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Turbines in Groton are not always turning, anyone know why?

To The Daily Sun,

I've been noticing for the past three or four days the Iberdrola turbines in Groton are not always all turning. Actually, since they've been there, two, or three, or more are often just sitting up there doing nothing. Four or five days ago though they were all still. Can anyone say why that may be?

Is it because the there is no demand for any of the pitiful output they are capable, and is that why some are shut down? And on the days they are all just decoration is it just not breezy enough? My guess is the turbines proposed for Alexandria need to be 500 feet tall because the Spanish company has found taller and taller is the only way to get to some wind around here that is somewhat constant enough to look good on paper. Five hundred feet folks.

Next time you're driving down I-93 notice the mile markers, and as you wiz by one, look waaay down the road to the next one. It is 1/10th of a mile away. That's just 20 feet more than Iberdrola's proposed wind turbine height — 1/10th of a mile high.
I have lived in the Lakes Region since 1976 — Moultonborough for 33 years until I got tired of the lights and traffic. I've got a good long history with Newfound Lake though, vacationed here on the north end of her since I was born in 1948. I now live in the house my dad built in 1984 and could not ask for more.

Through the years I've seen more and more people move permanently to this lovely region and something I've noticed is that even with growth, for the most part the region has not changed that much and that's what brings visitors and tourists here season after season. The folks who reside here have worked hard to maintain the low-key nature of this spot. Just because it is an area with some population and not a northern wilderness (they of course have the Northern Pass issue) should not mean it's OK to become a money-maker for a foreign company with the blessings of some our own New Hampshire politicians (not Jeannie Forrester, who has been particularly vocal against this blight).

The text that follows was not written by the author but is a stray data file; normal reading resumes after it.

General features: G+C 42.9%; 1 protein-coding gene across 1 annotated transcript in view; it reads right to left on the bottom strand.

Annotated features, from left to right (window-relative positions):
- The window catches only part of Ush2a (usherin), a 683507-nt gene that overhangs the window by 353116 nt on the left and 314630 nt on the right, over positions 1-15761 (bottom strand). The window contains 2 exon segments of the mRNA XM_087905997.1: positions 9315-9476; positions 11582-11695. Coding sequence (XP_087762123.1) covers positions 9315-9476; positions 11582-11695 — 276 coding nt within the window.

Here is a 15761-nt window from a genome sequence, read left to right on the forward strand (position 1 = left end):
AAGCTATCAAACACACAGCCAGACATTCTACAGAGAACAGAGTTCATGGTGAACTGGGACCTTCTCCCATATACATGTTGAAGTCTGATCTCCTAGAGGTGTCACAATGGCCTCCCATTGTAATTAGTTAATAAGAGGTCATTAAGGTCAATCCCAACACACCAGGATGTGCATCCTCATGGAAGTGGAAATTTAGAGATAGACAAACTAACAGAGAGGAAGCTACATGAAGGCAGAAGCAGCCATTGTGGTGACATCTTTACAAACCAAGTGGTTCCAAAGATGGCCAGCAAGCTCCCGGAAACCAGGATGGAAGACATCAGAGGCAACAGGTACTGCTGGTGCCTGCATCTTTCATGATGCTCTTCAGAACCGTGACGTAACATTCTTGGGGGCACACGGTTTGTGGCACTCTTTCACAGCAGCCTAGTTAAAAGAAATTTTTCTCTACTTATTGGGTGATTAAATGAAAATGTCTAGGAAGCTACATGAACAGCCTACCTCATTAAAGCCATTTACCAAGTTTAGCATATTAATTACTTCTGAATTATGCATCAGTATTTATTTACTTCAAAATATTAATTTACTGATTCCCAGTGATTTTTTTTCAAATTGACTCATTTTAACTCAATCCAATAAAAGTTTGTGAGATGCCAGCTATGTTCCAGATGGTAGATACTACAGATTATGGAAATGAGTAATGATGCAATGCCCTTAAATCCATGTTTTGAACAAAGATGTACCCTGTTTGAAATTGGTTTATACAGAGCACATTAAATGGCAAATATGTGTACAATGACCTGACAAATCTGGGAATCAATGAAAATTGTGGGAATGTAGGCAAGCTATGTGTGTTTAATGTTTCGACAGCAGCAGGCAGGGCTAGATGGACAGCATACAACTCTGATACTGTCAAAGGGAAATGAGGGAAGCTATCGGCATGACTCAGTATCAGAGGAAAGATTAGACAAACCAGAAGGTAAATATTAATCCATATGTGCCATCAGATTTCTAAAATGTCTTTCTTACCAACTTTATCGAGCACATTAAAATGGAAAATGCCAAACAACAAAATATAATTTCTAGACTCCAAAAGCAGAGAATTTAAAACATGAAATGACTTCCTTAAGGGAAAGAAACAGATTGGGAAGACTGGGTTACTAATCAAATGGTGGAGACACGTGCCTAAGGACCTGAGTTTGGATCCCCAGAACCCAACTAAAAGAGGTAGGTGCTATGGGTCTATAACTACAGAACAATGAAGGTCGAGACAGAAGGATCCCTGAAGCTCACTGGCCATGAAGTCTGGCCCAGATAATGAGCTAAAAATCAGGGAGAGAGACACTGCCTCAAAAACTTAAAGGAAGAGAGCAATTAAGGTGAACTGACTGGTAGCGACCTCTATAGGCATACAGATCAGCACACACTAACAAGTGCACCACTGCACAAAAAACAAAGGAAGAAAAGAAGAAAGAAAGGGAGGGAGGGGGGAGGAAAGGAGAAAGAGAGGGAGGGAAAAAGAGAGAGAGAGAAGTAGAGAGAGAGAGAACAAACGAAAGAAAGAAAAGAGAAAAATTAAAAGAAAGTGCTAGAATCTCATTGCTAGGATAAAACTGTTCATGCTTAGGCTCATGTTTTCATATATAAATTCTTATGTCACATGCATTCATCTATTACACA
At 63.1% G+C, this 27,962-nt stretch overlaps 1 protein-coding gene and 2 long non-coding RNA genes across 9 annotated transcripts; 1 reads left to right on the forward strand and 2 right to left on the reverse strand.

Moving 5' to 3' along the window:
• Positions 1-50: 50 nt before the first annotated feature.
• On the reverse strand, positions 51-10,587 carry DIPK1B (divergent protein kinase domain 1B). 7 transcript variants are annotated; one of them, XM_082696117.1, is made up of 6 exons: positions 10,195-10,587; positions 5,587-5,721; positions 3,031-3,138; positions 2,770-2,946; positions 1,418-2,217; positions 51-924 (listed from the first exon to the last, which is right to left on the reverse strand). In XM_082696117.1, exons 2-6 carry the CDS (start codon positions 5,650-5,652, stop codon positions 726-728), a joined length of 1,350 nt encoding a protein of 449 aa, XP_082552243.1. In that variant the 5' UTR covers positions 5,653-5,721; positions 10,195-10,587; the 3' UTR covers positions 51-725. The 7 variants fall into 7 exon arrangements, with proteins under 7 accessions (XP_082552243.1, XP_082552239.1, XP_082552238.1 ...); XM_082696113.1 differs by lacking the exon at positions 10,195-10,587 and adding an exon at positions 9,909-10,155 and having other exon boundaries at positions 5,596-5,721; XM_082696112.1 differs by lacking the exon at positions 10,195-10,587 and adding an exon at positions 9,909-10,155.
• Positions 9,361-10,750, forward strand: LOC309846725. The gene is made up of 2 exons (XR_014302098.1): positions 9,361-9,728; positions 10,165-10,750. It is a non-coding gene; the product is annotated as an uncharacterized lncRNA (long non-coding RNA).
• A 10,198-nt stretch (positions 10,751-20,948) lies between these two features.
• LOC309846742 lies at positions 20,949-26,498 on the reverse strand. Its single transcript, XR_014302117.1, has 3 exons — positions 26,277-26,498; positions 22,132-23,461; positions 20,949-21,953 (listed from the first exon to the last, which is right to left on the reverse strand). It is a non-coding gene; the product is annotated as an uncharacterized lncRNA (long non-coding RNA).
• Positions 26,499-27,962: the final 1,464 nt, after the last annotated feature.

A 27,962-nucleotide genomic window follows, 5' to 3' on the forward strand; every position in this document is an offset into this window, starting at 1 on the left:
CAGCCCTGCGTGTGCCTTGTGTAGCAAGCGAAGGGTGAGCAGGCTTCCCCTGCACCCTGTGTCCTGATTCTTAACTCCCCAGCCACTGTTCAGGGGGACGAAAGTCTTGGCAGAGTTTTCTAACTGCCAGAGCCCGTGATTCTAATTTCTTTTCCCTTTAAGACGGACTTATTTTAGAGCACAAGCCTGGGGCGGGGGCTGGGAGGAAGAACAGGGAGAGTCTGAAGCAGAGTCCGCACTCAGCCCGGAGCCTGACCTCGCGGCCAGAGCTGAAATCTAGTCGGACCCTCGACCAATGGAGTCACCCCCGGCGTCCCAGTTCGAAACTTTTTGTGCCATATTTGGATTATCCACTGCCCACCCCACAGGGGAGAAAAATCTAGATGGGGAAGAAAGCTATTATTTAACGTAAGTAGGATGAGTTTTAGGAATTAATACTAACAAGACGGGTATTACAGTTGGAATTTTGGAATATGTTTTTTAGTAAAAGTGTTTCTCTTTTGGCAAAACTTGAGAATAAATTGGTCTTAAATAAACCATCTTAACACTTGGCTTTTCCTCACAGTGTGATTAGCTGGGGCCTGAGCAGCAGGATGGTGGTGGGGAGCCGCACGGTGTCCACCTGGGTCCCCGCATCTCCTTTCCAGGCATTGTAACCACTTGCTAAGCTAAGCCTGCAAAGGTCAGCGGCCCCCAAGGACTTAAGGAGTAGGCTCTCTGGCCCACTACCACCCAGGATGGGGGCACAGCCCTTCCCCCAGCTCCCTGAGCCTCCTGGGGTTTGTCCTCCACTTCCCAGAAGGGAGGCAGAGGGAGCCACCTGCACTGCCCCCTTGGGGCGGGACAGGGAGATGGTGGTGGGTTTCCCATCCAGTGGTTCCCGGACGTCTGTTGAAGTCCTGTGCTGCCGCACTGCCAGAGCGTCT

By now everyone knows New Hampshire would not be the beneficiary any of electricity produced by the turbines, as it would go into the grid and the extra produced (like the extra that has been produced right along by our own plants) would flow south. Connecticut has put a hold on wind turbines, why? And, is it not windy at all in the Berkshires, or does Massachusetts just wish to not despoil it's own beautiful areas if it's northern neighbor is willing to betray theirs?

Pete Wirth

Hebron

 
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